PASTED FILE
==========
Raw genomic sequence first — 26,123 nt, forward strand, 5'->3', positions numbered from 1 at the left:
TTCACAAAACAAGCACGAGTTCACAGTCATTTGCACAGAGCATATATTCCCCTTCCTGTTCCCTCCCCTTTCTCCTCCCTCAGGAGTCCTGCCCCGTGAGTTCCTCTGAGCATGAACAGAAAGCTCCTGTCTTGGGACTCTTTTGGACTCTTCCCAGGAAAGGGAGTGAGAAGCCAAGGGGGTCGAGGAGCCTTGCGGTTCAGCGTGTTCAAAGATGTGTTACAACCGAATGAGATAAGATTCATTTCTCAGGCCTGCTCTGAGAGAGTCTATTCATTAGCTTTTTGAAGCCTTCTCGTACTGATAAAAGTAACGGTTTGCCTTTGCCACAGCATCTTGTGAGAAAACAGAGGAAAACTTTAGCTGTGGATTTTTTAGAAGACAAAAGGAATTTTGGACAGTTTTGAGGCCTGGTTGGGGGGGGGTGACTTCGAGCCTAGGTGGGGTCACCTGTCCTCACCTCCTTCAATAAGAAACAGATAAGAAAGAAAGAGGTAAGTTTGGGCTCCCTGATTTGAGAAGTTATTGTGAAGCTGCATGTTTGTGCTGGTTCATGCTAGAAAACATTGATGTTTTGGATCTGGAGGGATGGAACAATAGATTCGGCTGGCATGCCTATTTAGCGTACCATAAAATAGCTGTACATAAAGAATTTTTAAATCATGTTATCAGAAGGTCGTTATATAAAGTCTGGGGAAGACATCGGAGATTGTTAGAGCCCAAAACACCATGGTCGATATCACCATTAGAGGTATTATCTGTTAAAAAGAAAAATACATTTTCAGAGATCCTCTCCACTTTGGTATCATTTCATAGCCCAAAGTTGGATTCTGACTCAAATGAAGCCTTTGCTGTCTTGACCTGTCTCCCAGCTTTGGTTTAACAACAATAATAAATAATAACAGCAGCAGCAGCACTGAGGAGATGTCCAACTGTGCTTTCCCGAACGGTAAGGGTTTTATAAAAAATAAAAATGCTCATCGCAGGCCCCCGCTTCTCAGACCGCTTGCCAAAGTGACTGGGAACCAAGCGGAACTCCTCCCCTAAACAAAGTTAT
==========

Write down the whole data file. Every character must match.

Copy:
Raw genomic sequence first — 26,123 nt, forward strand, 5'->3', positions numbered from 1 at the left:
TTCACAAAACAAGCACGAGTTCACAGTCATTTGCACAGAGCATATATTCCCCTTCCTGTTCCCTCCCCTTTCTCCTCCCTCAGGAGTCCTGCCCCGTGAGTTCCTCTGAGCATGAACAGAAAGCTCCTGTCTTGGGACTCTTTTGGACTCTTCCCAGGAAAGGGAGTGAGAAGCCAAGGGGGTCGAGGAGCCTTGCGGTTCAGCGTGTTCAAAGATGTGTTACAACCGAATGAGATAAGATTCATTTCTCAGGCCTGCTCTGAGAGAGTCTATTCATTAGCTTTTTGAAGCCTTCTCGTACTGATAAAAGTAACGGTTTGCCTTTGCCACAGCATCTTGTGAGAAAACAGAGGAAAACTTTAGCTGTGGATTTTTTAGAAGACAAAAGGAATTTTGGACAGTTTTGAGGCCTGGTTGGGGGGGGGTGACTTCGAGCCTAGGTGGGGTCACCTGTCCTCACCTCCTTCAATAAGAAACAGATAAGAAAGAAAGAGGTAAGTTTGGGCTCCCTGATTTGAGAAGTTATTGTGAAGCTGCATGTTTGTGCTGGTTCATGCTAGAAAACATTGATGTTTTGGATCTGGAGGGATGGAACAATAGATTCGGCTGGCATGCCTATTTAGCGTACCATAAAATAGCTGTACATAAAGAATTTTTAAATCATGTTATCAGAAGGTCGTTATATAAAGTCTGGGGAAGACATCGGAGATTGTTAGAGCCCAAAACACCATGGTCGATATCACCATTAGAGGTATTATCTGTTAAAAAGAAAAATACATTTTCAGAGATCCTCTCCACTTTGGTATCATTTCATAGCCCAAAGTTGGATTCTGACTCAAATGAAGCCTTTGCTGTCTTGACCTGTCTCCCAGCTTTGGTTTAACAACAATAATAAATAATAACAGCAGCAGCAGCACTGAGGAGATGTCCAACTGTGCTTTCCCGAACGGTAAGGGTTTTATAAAAAATAAAAATGCTCATCGCAGGCCCCCGCTTCTCAGACCGCTTGCCAAAGTGACTGGGAACCAAGCGGAACTCCTCCCCTAAACAAAGTTAT